There is a fascinating info-graph on the New York Times website, which can be found here. There are a lot of nuggets to be gleaned from the graph, but let me make just a few observations.
1. For those who are wealthy: There is a disturbing lack of correlation between the increase in productivity and the increase in wages. Perhaps there is more data that is relevant here, but it appears that those who have access to resources are leverging those resources in such a way as to hoard profits.
James' words to the wealthy are strong: "Look, the pay you have held back from the workers who mowed your fields cries out against you, and hte cries of the reapers have reached the ears of the Lord of hosts. You have lived indulgently and luxuriously on the earth. You have fattened your hearts in a day of slaughter" (James 5:4-5).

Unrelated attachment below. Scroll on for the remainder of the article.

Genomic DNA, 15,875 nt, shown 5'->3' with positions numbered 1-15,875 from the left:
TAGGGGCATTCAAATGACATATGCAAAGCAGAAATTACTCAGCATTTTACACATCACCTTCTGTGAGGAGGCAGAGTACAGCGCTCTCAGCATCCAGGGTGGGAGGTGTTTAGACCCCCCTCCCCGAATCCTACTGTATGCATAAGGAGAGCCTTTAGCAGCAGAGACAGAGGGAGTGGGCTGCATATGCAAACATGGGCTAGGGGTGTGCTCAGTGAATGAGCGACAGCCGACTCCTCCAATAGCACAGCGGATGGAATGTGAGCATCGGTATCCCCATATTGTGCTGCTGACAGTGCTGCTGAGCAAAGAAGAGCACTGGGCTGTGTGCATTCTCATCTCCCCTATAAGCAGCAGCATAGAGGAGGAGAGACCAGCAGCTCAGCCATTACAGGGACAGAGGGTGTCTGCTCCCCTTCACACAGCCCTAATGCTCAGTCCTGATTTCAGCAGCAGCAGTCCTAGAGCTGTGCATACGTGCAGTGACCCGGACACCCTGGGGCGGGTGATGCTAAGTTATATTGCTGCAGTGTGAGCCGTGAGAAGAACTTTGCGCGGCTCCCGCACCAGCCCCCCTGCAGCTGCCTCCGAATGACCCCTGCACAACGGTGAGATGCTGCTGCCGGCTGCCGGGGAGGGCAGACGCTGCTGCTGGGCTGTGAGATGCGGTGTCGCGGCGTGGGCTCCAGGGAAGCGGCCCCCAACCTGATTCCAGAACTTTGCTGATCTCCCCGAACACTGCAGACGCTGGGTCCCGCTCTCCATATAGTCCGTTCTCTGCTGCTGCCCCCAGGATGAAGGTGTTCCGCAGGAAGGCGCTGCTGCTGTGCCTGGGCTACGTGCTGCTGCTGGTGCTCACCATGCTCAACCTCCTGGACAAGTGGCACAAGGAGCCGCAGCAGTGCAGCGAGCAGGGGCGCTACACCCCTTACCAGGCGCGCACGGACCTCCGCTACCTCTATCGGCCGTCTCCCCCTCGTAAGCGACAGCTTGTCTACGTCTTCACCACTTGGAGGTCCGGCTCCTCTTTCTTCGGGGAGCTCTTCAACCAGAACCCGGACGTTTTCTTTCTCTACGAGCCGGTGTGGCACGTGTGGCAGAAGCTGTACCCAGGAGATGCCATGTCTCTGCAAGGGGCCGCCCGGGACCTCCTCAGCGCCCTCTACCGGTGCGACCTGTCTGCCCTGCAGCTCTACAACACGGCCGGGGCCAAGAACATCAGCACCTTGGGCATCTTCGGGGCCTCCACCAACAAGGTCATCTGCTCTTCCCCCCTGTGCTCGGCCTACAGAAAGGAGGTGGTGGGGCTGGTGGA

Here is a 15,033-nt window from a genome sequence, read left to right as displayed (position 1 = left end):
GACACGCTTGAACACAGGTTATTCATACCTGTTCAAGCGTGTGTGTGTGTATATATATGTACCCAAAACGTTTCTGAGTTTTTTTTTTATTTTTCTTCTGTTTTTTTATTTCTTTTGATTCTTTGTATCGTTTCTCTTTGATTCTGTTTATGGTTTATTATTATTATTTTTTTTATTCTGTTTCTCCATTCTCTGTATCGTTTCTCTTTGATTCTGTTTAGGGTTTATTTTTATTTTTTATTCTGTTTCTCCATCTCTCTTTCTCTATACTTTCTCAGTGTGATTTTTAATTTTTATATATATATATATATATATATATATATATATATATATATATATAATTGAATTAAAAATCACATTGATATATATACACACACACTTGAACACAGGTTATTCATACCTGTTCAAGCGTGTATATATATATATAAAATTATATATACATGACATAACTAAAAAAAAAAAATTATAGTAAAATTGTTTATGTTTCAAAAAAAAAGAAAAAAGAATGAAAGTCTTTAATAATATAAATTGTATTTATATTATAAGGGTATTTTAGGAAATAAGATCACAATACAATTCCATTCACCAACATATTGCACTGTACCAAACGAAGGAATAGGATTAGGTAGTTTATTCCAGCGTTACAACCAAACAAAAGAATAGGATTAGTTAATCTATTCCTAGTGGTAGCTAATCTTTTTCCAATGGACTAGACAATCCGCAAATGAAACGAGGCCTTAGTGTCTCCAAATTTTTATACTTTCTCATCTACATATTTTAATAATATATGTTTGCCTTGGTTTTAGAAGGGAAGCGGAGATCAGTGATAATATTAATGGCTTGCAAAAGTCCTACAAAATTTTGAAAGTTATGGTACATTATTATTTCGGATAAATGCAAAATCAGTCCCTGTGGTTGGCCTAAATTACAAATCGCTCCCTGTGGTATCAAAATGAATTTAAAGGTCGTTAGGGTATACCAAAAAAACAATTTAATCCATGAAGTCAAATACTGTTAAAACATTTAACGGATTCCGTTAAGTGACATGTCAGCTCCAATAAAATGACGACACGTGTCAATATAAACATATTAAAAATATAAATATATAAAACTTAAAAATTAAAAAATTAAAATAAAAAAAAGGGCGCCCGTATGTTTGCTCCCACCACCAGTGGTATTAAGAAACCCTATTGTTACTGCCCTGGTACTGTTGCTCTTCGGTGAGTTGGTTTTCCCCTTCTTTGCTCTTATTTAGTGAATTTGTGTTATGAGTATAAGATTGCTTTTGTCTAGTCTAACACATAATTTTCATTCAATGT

2. For those who are "poor": Do not envy the wealthy. It is easy to lament one's condition when one compares oneself to the very wealthy. But the wealthy have troubles of their own. Consider: Do you believe that greater access to wealth would increase your spiritual maturity? Or do you believe that the odds are greater that more wealth would tempt you to be drawn away from God and more in love with the material world (Prov. 30:7-9)?
3. For all of us: Our increasing level of debt is a symptom of a culture that refuses to deny itself anything.
Some will see this chart as symptomatic of the greed of the wealthy. Others will see it as a sign of our economic misfortune. I see in it the signs of a nation that has jettisoned not only biblical principles but human wisdom as well.